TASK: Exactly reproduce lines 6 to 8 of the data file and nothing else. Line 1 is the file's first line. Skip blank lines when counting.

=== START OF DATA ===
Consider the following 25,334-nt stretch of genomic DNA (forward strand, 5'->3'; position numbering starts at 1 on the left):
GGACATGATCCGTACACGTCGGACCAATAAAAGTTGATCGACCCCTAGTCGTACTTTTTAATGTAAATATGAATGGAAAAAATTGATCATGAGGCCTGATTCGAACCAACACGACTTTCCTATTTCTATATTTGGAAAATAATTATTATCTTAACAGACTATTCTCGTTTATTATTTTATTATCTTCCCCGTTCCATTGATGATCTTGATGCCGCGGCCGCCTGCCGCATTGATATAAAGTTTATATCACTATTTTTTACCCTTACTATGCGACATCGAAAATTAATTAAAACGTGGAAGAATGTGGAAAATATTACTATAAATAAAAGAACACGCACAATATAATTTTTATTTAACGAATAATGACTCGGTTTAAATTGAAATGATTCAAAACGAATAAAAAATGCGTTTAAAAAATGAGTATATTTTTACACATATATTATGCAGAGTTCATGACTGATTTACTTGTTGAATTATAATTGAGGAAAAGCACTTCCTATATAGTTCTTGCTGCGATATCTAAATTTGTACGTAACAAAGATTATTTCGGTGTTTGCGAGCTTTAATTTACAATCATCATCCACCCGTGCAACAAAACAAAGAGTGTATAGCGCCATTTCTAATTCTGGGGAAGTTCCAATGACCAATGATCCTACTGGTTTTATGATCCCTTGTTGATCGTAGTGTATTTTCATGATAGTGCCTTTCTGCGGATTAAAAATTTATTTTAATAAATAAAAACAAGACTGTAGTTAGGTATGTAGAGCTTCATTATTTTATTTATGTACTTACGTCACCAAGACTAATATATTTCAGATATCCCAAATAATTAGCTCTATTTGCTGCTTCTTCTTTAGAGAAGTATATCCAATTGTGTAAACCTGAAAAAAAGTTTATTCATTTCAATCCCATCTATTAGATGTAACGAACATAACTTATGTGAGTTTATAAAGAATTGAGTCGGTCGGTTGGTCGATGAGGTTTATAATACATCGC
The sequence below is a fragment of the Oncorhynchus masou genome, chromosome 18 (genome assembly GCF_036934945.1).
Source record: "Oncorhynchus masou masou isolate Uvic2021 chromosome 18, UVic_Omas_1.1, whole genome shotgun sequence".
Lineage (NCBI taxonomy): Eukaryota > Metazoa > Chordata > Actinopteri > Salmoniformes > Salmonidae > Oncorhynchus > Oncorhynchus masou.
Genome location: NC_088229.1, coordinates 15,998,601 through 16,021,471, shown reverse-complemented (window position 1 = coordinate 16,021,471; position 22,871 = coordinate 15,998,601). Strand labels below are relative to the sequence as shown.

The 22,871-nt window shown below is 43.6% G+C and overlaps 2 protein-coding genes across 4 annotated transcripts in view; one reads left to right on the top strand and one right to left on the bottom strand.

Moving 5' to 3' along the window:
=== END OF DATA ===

Genome location: NC_088229.1, coordinates 15,998,601 through 16,021,471, shown reverse-complemented (window position 1 = coordinate 16,021,471; position 22,871 = coordinate 15,998,601). Strand labels below are relative to the sequence as shown.

The 22,871-nt window shown below is 43.6% G+C and overlaps 2 protein-coding genes across 4 annotated transcripts in view; one reads left to right on the top strand and one right to left on the bottom strand.

Moving 5' to 3' along the window: